In Devono Watson vs. Western & Southern Financial Group Flexible Benefits Plan (Plan), Plaintiff had been employed for more than 28 years as a Senior Case Analyst at Western & Southern Life Insurance Company when she became unable to work. She applied for short term disability (STD) benefits in August 2017 under her employee benefit plan provided by her employer. According to the terms of the Plan, she was entitled to STD benefits if she was “unable to perform the normal duties of her [their] regular occupation for any employer.”
Plaintiff’s regular occupation as presented in her job description required her to sit in a stationary position for long periods of time. She worked at a computer or other standard office equipment. Occasionally, she was required to work “extended hours” during “peak workloads or special projects.” She was also required to attend meetings.
In August 2017, Plaintiff was diagnosed with Grade IV osteoarthritis of her knees which was compounded by her morbid obesity. Her rheumatologist recommended she undergo bariatric surgery to help her lose weight. Then, she might be able to have both knees replaced. If that treatment plan was not possible, then the doctor concluded, “I’m going to have to put her on disability.”
On August 25, 2017, Plaintiff’s rheumatologist submitted a healthcare provider certificate to the Plan with her job description attached. He noted that she was unable to perform her job duties since she was “unable to attend meetings/get to her desk/or sit for extended periods of time.” He estimated she would need at least six months off work to see if limited ambulation would ease her constant pain.
At the request of the Plan, Plaintiff was evaluated by an orthopedic surgeon. The surgeon agreed with Plaintiff’s treating physician’s diagnosis and agreed “it is really difficult for the patient to ambulate due to her size.”
Shortly thereafter, a registered nurse employed by the Plan’s Benefits Department sent a denial to Watson stating that the “medical documentation submitted fails to support your claim for short-term disability benefits under the Plan.” Plaintiff was advised of her right to file for an administrative appeal with the Benefits Appeal Committee (Committee).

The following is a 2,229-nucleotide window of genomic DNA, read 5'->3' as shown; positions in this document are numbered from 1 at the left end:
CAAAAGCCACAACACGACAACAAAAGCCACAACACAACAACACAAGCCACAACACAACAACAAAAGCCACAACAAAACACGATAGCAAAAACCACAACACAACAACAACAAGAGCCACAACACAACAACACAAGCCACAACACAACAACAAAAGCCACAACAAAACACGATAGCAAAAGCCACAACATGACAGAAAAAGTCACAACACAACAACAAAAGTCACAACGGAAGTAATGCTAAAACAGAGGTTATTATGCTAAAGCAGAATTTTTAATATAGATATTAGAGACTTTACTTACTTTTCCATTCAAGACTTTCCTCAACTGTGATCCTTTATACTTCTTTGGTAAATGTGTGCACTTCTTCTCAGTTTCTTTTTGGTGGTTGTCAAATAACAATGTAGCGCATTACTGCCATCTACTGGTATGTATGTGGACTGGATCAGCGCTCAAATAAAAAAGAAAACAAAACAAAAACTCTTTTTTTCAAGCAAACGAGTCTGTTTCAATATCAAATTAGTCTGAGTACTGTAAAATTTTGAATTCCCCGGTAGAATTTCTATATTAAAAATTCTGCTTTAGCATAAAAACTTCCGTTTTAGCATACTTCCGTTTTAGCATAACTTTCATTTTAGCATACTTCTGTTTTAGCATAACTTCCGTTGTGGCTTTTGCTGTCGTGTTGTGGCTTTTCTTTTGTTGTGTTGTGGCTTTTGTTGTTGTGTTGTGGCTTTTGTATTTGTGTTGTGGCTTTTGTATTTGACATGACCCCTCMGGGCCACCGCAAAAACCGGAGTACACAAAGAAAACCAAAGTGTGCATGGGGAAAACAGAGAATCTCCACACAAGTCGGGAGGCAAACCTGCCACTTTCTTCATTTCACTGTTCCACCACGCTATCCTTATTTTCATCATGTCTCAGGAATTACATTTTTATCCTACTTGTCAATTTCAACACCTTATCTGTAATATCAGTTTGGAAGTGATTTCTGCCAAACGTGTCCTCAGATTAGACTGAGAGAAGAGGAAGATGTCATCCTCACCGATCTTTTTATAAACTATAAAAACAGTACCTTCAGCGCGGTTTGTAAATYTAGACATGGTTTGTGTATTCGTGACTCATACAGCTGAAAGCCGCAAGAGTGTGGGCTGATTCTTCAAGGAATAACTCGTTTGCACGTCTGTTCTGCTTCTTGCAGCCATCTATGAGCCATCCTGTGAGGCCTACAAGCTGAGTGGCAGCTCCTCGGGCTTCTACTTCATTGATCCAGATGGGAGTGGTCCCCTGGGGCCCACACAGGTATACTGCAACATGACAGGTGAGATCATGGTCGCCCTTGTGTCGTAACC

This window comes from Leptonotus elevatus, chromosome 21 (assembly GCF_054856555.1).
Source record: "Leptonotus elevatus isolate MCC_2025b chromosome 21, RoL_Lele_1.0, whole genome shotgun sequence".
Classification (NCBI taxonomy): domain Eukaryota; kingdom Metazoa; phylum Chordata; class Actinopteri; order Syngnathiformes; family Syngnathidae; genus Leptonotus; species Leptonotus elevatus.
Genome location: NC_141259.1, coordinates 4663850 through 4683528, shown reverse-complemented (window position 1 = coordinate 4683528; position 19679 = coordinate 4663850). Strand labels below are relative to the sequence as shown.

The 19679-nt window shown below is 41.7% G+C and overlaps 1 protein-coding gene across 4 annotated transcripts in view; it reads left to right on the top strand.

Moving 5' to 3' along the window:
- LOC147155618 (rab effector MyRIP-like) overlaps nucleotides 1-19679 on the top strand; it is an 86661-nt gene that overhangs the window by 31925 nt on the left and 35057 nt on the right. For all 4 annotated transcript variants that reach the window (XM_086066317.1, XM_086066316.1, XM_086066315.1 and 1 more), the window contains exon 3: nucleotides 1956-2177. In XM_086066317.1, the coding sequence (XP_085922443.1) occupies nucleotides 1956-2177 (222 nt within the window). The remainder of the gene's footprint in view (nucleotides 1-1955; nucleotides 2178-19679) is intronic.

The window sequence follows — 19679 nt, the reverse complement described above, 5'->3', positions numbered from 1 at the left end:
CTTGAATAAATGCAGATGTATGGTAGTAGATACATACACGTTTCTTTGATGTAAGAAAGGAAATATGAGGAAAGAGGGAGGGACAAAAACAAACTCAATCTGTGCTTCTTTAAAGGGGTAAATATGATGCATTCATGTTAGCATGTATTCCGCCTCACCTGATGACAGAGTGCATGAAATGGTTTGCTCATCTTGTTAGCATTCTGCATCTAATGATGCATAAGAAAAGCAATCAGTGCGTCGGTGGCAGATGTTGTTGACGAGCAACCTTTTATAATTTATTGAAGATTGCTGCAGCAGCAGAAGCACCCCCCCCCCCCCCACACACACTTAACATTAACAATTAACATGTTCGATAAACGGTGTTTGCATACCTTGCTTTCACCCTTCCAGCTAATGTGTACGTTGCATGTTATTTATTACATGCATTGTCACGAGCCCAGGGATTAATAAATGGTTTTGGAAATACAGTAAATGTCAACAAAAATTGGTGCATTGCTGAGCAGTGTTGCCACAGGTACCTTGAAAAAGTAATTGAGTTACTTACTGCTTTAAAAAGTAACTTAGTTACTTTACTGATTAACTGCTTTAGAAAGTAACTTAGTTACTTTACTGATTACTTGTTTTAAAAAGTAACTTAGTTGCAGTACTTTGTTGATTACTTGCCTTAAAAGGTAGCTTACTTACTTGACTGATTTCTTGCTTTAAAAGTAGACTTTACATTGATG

The Committee reviewed her appeal, but it did not solicit the opinion of another physician. The Committee itself reviewed her medical records and again denied her STD benefits on the same basis as its original denial. Plaintiff then filed this ERISA lawsuit on April 24, 2018.
In its decision finding in favor of Plaintiff, the Court stated “There is nothing debatable about Watson’s proof.” The Court ordered the Plan to award her STD benefits for the six months to which she was entitled benefits as well as prejudgment interest accrued beginning with the administrative appeal denial of benefits which occurred on November 15, 2017.
Western & Southern’s Decision Denying Plaintiff STD Benefits Was Arbitrary and Capricious
The Court held that Western & Southern’s decision denying Plaintiff STD benefits was arbitrary and capricious when the Plan:
Failed to consider Plaintiff’s relevant job duties. The Court stated that when an administrator fails to discuss the claimant’s job duties and its reasons for concluding the claimant is nor precluded from working, “this strongly suggests that the decision is arbitrary and capricious.” The Plan’s denial of benefits did not contain any analysis of her job duties or why it felt she could perform them.